Dermatofibroma on the palmar surface of the hand

Skinmed. 2008 Jan-Feb;7(1):41-3. doi: 10.1111/j.1540-9740.2007.06500.x.


Case 1: A 58-year-old man presented with a solitary asymptomatic nodule on his thumb (Figure A). After trauma with a rusty nail approximately 20 years ago, he had developed a small papule, which had enlarged gradually for a few days initially before stabilizing. His personal and family medical histories were unremarkable. Dermatologic examination revealed a 1-cm crater-like nodule on the left palmar area. This was a firm and nontender lesion that was fixed to the overlying skin but moved freely from underlying structures. There were no similar lesions elsewhere on his body. Case 2: A 52-year-old man presented with a nodular lesion on the left palmar surface of his thumb. The 0.8-cm lesion was lightly colored, with a central cup-shaped epidermal depression and thin epidermis. The patient described an insect bite to the area 15 years earlier as the precipitating event. The firm and nontender lesion was fixed to the overlying skin but moved freely from underlying structures (Figure B). Case 3: A 36-year-old man consulted for a nodular lesion, located on his left palmar surface, that had not enlarged or changed since appearing 3 years ago. He described mechanical trauma to the area as precipitating the lesion. Clinical examination revealed a 0.6-cm, well-circumscribed nodule, with a dome shape and colored skin. Clinically, the nodular lesion appeared to be a benign tumor (Figure C). In each case, the nodule was excised totally and histopathologic examination revealed a well-circumscribed, nonencapsulated nodule within the mid-dermis. Thick, acellular collagen bundles were arranged randomly in short fascicles through the center of the lesion. Cellular areas consisting of histiocytes and fibroblasts with a storiform pattern at the periphery of lesion were observed, but nuclear atypia and mitotic activity were not. Results of immunohistochemical stain with CD34 were negative, but in all cases were strongly positive for Factor XIIIa. Slight epidermal hyperplasia was present with orthokeratotic hyperkeratosis and flattened rete ridges in the overlying epidermis (Figure A-1, Figure B-1, Figure C-1). The subcutaneous fat and adjacent skin were normal. No folliculosebaceous units at the periphery of the lesion were seen, but a few eccrine sweet glands were noted. No recurrence appeared in 18 months of follow-up.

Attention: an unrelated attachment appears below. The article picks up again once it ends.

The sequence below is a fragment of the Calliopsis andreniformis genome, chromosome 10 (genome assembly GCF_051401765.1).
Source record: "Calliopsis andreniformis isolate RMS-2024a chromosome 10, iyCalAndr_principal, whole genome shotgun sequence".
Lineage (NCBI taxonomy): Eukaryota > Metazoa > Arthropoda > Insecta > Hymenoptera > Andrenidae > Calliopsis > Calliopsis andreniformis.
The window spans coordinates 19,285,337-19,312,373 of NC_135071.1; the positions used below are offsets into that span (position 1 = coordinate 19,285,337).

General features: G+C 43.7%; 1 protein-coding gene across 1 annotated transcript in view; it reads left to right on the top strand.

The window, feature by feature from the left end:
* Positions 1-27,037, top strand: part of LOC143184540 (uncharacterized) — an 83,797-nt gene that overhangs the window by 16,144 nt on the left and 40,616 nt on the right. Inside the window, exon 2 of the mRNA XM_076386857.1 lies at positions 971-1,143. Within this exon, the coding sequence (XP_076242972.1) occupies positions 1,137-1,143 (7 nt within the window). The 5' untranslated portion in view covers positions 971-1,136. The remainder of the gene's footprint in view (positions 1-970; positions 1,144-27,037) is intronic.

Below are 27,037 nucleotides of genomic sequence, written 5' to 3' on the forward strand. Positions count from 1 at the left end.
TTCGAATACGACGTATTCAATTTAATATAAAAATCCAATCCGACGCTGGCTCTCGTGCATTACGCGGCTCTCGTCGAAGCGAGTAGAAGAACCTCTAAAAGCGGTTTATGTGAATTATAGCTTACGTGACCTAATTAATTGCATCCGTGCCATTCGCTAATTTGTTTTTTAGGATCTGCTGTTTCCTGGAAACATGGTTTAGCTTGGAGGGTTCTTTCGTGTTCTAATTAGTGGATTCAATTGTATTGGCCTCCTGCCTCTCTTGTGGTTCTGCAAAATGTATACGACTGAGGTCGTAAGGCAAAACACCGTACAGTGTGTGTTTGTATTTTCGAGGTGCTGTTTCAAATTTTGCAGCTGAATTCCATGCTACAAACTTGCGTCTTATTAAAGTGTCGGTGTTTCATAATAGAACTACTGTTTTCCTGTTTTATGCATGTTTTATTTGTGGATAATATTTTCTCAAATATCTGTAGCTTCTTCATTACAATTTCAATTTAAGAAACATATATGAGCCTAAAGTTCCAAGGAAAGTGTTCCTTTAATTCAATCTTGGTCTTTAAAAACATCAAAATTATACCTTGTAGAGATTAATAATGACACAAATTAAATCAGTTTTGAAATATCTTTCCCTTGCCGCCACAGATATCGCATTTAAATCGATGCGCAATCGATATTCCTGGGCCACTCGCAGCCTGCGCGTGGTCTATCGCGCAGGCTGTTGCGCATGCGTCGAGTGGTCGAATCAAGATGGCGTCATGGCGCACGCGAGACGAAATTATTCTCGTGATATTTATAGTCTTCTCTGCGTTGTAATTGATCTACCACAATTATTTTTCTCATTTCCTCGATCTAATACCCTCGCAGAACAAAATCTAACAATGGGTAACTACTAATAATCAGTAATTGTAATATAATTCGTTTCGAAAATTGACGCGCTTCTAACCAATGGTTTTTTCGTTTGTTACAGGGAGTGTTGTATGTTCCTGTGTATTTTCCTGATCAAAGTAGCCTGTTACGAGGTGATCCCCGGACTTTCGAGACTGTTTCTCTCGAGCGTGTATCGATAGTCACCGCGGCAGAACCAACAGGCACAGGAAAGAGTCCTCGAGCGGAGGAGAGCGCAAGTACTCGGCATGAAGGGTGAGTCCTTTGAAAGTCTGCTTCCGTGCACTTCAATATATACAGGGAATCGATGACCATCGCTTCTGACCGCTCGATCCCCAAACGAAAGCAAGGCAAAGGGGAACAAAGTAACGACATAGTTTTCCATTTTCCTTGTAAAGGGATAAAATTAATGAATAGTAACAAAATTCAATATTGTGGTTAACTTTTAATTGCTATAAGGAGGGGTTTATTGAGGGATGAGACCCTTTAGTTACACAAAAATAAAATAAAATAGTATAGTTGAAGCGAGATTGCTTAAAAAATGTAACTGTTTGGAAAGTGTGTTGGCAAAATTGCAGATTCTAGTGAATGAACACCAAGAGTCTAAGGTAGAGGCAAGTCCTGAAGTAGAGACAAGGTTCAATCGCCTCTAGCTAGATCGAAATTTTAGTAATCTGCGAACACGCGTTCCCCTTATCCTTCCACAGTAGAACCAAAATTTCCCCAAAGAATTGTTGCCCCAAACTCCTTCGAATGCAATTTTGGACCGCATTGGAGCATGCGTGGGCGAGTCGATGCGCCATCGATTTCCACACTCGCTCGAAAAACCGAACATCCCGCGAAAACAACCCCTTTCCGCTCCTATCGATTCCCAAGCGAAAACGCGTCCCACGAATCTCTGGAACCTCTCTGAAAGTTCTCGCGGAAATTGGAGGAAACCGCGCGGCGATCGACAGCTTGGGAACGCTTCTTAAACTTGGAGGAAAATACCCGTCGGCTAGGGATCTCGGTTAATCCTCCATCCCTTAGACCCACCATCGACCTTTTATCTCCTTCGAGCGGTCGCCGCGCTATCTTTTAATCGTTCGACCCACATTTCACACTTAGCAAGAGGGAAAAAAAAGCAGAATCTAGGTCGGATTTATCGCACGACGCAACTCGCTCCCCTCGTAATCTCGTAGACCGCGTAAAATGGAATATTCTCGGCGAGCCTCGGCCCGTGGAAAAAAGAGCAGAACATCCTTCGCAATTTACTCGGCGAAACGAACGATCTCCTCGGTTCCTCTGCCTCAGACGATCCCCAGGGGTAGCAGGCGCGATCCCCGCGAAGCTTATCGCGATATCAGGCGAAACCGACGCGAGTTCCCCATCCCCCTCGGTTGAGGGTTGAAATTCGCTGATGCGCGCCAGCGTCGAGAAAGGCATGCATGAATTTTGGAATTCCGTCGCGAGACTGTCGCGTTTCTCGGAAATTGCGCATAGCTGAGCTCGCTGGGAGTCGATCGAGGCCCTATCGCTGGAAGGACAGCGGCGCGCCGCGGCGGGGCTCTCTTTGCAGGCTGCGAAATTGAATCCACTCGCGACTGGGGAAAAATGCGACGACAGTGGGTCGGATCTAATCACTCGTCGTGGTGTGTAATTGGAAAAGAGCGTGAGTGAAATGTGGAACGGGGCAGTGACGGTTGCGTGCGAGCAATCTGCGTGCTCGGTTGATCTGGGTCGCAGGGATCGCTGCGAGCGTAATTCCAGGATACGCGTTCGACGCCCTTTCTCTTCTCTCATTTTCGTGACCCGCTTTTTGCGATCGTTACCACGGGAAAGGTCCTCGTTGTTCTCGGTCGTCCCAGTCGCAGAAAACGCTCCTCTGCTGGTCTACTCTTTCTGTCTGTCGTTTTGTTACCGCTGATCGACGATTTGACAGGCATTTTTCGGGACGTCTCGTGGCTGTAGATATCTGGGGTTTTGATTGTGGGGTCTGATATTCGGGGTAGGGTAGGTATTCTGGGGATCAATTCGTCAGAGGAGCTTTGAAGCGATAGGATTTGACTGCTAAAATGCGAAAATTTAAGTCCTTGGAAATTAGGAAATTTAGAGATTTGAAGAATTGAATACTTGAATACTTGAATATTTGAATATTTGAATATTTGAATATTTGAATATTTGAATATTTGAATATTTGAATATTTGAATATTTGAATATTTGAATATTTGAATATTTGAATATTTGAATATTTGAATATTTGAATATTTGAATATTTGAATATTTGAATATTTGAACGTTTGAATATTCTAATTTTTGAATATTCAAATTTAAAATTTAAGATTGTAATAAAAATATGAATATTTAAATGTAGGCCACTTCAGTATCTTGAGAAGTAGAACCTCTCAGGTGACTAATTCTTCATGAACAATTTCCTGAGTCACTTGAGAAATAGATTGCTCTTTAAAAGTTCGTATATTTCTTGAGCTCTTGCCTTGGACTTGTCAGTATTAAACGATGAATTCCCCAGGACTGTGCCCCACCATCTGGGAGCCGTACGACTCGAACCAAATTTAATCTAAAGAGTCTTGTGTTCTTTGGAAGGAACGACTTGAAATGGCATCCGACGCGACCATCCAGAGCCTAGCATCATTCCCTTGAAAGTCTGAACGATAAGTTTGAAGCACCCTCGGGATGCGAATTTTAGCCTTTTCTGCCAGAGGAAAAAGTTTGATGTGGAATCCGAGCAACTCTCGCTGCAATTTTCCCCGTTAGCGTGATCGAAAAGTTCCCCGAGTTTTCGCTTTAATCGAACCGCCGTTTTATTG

Publication types

  • Case Reports

MeSH terms

  • Dermatofibrosarcoma / etiology
  • Dermatofibrosarcoma / pathology*
  • Hand Dermatoses / etiology
  • Hand Dermatoses / pathology*
  • Humans
  • Male
  • Middle Aged
  • Punctures / adverse effects
  • Skin Neoplasms / etiology
  • Skin Neoplasms / pathology*